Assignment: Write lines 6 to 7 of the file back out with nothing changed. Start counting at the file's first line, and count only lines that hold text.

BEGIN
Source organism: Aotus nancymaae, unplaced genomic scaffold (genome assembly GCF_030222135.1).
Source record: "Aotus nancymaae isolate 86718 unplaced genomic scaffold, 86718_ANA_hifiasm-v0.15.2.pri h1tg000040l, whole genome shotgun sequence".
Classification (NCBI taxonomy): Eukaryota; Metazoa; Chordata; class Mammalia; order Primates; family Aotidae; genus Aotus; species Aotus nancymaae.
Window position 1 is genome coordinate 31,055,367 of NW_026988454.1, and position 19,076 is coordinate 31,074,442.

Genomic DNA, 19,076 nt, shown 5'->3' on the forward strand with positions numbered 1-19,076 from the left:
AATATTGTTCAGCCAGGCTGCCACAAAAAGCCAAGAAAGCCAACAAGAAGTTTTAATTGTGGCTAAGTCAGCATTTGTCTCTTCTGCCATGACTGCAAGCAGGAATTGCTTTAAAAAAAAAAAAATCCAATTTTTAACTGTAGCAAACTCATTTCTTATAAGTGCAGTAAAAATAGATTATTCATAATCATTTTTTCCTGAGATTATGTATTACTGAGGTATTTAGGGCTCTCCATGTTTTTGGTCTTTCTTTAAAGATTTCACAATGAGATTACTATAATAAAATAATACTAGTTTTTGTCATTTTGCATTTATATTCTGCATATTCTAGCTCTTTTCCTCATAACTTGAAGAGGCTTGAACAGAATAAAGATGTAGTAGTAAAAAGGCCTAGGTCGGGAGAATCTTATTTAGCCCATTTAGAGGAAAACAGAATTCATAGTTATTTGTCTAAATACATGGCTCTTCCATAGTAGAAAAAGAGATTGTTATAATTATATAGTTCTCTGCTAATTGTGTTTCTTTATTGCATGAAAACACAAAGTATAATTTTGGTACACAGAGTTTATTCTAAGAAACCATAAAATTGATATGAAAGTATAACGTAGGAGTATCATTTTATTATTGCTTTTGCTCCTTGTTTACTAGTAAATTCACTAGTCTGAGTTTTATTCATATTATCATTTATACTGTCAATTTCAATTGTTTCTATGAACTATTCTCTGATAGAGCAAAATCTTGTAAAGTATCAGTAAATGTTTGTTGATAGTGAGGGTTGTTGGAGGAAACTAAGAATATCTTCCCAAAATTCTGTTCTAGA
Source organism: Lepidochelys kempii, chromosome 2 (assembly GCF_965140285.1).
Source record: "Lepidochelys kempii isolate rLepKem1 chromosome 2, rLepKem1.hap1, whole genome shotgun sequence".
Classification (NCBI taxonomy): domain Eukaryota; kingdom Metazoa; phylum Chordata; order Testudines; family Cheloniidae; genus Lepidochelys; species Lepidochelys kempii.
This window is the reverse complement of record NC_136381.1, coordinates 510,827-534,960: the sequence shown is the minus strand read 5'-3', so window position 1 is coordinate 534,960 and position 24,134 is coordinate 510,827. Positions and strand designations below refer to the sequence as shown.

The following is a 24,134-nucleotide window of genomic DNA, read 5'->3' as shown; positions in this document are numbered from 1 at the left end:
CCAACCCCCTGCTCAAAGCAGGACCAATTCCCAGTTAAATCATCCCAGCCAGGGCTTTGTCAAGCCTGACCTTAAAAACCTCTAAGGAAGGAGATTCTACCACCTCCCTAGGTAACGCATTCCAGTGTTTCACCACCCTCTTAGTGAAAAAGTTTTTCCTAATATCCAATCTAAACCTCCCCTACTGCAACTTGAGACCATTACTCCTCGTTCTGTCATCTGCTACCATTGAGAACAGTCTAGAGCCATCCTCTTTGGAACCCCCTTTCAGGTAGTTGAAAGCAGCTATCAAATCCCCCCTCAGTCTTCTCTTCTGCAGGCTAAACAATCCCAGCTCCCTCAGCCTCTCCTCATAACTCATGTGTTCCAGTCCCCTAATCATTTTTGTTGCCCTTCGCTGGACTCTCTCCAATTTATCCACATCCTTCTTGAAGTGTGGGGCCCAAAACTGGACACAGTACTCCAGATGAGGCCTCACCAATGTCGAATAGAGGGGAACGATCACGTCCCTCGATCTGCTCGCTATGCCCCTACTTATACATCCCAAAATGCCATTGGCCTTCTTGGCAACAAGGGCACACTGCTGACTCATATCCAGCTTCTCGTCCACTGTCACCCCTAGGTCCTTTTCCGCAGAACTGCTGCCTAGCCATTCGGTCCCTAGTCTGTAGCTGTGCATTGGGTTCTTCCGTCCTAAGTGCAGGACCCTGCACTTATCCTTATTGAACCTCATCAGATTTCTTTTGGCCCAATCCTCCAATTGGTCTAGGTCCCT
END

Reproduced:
AATATTGTTCAGCCAGGCTGCCACAAAAAGCCAAGAAAGCCAACAAGAAGTTTTAATTGTGGCTAAGTCAGCATTTGTCTCTTCTGCCATGACTGCAAGCAGGAATTGCTTTAAAAAAAAAAAAATCCAATTTTTAACTGTAGCAAACTCATTTCTTATAAGTGCAGTAAAAATAGATTATTCATAATCATTTTTTCCTGAGATTATGTATTACTGAGGTATTTAGGGCTCTCCATGTTTTTGGTCTTTCTTTAAAGATTTCACAATGAGATTACTATAATAAAATAATACTAGTTTTTGTCATTTTGCATTTATATTCTGCATATTCTAGCTCTTTTCCTCATAACTTGAAGAGGCTTGAACAGAATAAAGATGTAGTAGTAAAAAGGCCTAGGTCGGGAGAATCTTATTTAGCCCATTTAGAGGAAAACAGAATTCATAGTTATTTGTCTAAATACATGGCTCTTCCATAGTAGAAAAAGAGATTGTTATAATTATATAGTTCTCTGCTAATTGTGTTTCTTTATTGCATGAAAACACAAAGTATAATTTTGGTACACAGAGTTTATTCTAAGAAACCATAAAATTGATATGAAAGTATAACGTAGGAGTATCATTTTATTATTGCTTTTGCTCCTTGTTTACTAGTAAATTCACTAGTCTGAGTTTTATTCATATTATCATTTATACTGTCAATTTCAATTGTTTCTATGAACTATTCTCTGATAGAGCAAAATCTTGTAAAGTATCAGTAAATGTTTGTTGATAGTGAGGGTTGTTGGAGGAAACTAAGAATATCTTCCCAAAATTCTGTTCTAGA
Source organism: Lepidochelys kempii, chromosome 2 (assembly GCF_965140285.1).